Fighting the Good Fight: Say “No” to Postal Rate Increase

By | July 26, 2010

By now you’ve heard all about the pending rate increase.  If the Postal Regulatory Commission allows this rate case to happen (which by the way is over 10 times the amount allowed by law), I predict you will see a major slide in mail volume and a major slide in the economy. To date, I don’t believe that Congress has made this connection.

mailboxIf you go to the Affordable Mail Alliance website, you’ll see a list of those supporting an end to this madness.  Take a look at the “Value Chain” and understand how your business–and even your town–will be affected.  Paper manufacturers, printers, ad agencies, mailing companies, high tech, and the list goes on will all suffer from the lack of mail. The USPS should be improving its business model and reducing costs, not increasing rates that will ultimately cause a decrease in mail.

Senator Susan Collins of Maine has spoken out and gone on record that this rate hike is not within the guidelines governing the USPS. Her formal statement can be found here.

Call the Postal Regulatory Commission: tell them to reject unfair rate hikes: 202-789-6800.

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6 thoughts on “Fighting the Good Fight: Say “No” to Postal Rate Increase

  1. Aiea Copy Center

    The volume of mail will continue to fall, but I think it’s a reach to think that will cause a major slide in the economy

  2. WendyV

    I agree with the statement in the blog about the USPS improving their business model before hiking postage rates.
    Think of any business that consistently provides poor customer service, whose employees have an adversarial relationship with their clientele, who has terrible PR problems (“going postal” is slang for a shooting spree), and combine that with constant price increases and reductions in business hours/available services, (not to mention increasingly draconian requirements for business mail) and what do you suppose would happen to that business?
    The postal service has created a business model that depends on their customers being willing to change their (the customer’s) processes in order to continue to do business with the post office. In some cases customers are willing to do this if the benefits are clear, but with regards to the post office, it doesn’t feel worth it.
    Any business with these problems would go under, and it is unsurprising that the postal service is having financial woes.
    Customers are demanding and receiving a bigger voice with regards to their vendors, and the USPS has simply not responded to this demand satisfactorily.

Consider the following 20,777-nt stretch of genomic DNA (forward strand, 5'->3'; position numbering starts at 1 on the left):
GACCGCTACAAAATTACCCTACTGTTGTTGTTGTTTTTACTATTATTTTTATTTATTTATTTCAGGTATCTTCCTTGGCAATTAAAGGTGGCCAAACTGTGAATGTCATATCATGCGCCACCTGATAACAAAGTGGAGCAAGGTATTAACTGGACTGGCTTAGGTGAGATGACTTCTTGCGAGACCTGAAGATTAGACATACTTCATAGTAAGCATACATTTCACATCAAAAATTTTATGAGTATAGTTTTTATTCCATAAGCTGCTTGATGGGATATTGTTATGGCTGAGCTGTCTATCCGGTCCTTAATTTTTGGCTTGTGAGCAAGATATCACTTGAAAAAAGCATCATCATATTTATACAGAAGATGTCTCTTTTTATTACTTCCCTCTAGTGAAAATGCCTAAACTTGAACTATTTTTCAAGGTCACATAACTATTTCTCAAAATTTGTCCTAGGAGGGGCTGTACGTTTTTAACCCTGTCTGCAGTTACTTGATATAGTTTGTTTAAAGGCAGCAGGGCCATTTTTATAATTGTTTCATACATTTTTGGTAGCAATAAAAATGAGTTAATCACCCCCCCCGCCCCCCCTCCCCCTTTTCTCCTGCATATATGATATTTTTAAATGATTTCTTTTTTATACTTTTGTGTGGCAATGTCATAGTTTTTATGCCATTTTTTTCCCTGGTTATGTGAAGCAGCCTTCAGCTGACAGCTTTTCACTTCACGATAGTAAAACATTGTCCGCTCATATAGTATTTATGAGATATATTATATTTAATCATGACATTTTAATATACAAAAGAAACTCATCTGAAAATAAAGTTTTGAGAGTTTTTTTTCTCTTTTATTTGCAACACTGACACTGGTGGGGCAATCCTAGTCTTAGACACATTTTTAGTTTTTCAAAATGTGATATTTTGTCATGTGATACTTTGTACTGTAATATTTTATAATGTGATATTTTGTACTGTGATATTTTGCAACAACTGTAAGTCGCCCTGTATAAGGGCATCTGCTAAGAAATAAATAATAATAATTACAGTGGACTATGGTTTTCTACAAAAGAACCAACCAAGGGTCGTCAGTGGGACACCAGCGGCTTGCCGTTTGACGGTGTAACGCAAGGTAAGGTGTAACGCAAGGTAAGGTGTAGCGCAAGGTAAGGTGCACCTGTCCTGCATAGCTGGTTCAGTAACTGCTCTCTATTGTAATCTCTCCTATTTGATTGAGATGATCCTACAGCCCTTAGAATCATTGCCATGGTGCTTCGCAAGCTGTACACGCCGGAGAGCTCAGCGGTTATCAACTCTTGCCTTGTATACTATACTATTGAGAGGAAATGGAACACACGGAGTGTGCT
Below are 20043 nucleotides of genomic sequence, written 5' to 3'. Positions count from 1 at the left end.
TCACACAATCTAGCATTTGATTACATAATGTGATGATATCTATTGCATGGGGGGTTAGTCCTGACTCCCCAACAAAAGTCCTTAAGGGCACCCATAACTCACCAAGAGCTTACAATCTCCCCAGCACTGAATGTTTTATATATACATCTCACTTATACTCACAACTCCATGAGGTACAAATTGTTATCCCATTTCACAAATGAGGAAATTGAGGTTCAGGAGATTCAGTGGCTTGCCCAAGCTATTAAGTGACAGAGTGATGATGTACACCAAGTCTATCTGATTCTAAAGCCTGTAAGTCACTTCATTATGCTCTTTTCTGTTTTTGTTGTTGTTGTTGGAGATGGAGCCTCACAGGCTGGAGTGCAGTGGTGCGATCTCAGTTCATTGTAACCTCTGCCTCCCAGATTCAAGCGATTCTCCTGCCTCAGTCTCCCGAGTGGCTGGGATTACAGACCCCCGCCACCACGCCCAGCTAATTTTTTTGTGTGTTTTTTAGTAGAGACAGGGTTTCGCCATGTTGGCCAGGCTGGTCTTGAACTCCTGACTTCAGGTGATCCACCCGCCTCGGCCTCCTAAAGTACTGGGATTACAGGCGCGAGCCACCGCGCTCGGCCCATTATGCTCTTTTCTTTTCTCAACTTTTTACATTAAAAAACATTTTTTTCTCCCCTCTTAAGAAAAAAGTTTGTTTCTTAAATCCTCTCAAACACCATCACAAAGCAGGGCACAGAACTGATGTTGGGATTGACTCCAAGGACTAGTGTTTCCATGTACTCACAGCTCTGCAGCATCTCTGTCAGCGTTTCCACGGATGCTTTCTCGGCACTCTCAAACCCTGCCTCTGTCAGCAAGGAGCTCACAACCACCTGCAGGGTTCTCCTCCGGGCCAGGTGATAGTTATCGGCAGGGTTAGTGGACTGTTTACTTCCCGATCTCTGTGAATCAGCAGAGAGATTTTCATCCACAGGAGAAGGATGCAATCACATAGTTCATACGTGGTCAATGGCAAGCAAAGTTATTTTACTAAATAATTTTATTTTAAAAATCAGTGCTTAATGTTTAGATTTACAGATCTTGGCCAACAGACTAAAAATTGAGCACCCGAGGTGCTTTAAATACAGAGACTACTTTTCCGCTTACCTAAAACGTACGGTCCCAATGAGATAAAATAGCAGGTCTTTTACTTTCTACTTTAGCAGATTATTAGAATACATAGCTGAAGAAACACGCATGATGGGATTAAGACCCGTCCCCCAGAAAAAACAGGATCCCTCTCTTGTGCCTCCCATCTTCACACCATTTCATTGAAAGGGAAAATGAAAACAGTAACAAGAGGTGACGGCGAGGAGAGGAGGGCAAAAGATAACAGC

3. wendy R

    What bothers me most we are all doing more with less now a days but not the goverment. Customers and publishers are not going to able to pay much higher costs for mailing their magazines this will lead to a huge impact to the economy. Printing as most people know employ many who depend on these customers and publishers to live.

  4. Mark H

    There is not a single postal service anywhere in the world that will move a 1oz piece of mail as far as the USPS for as little as they currently charge or for what the proposed rate will increase it to. What is strangling the USPS is not the infrastructure, but the union negotiated retirement benefits.

  5. Elizabeth Gooding

    There have been many research reports showing that the USPS is a global leader in service and, as Mark H says, at a lower cost. The problem today, in addition to the way that retirement benefits need to be accrued, is that the USPS is a government entity that does not control its own destiny. They have recommended headcount reductions and many other changes, but Congressmen and Senators are not going to vote for job cuts during a recession. If you have a lower volume of business and are not allowed to adjust your fixed costs – you’re stuck in a downward spiral. If you don’t want to see postal increases, you need to let your representatives know that you won’t hold them accountable for job losses at the USPS.

  6. Elizabeth Gooding

    I finished making the post above and had an email in my inbox from Ben Cooper at on this very topic. It contained the following information:

    • On July 6th, the USPS filed for a rate increase before the Postal Regulatory Commission for an across the board 5.6% increase, with larger increases for certain classes of mail including periodicals, nonprofits, some catalogs and small parcels.
    • The Postal Regulatory Commission issued a report that the USPS has overpaid the Civil Service Retirement System by as much as $55 billion dollars.
    • On July 21st, the House Oversight Subcommittee on Federal Workforce (oversees the USPS) approved legislation to “correct” an overpayment by the USPS into the federal Civil Service Retirement System.
    • The USPS will soon begin bargaining with two of its four major unions. These unions currently have “no layoff” and “no cross training” clauses in their contracts.

    “While the Print Council continues to work with USPS on joint marketing efforts, the Postal Service is a federal entity that responds to political pressures. These political pressures are behind the rate increase request as well as limiting the USPS’s ability to take the kinds of dramatic actions with facilities and employment that it would otherwise take.”

    The Print Council is also suggesting that we make our voices heard on this issue and has additional information available on how to get involved politically. They clearly feel that this issue will have dramatic ramifications for the print industry.

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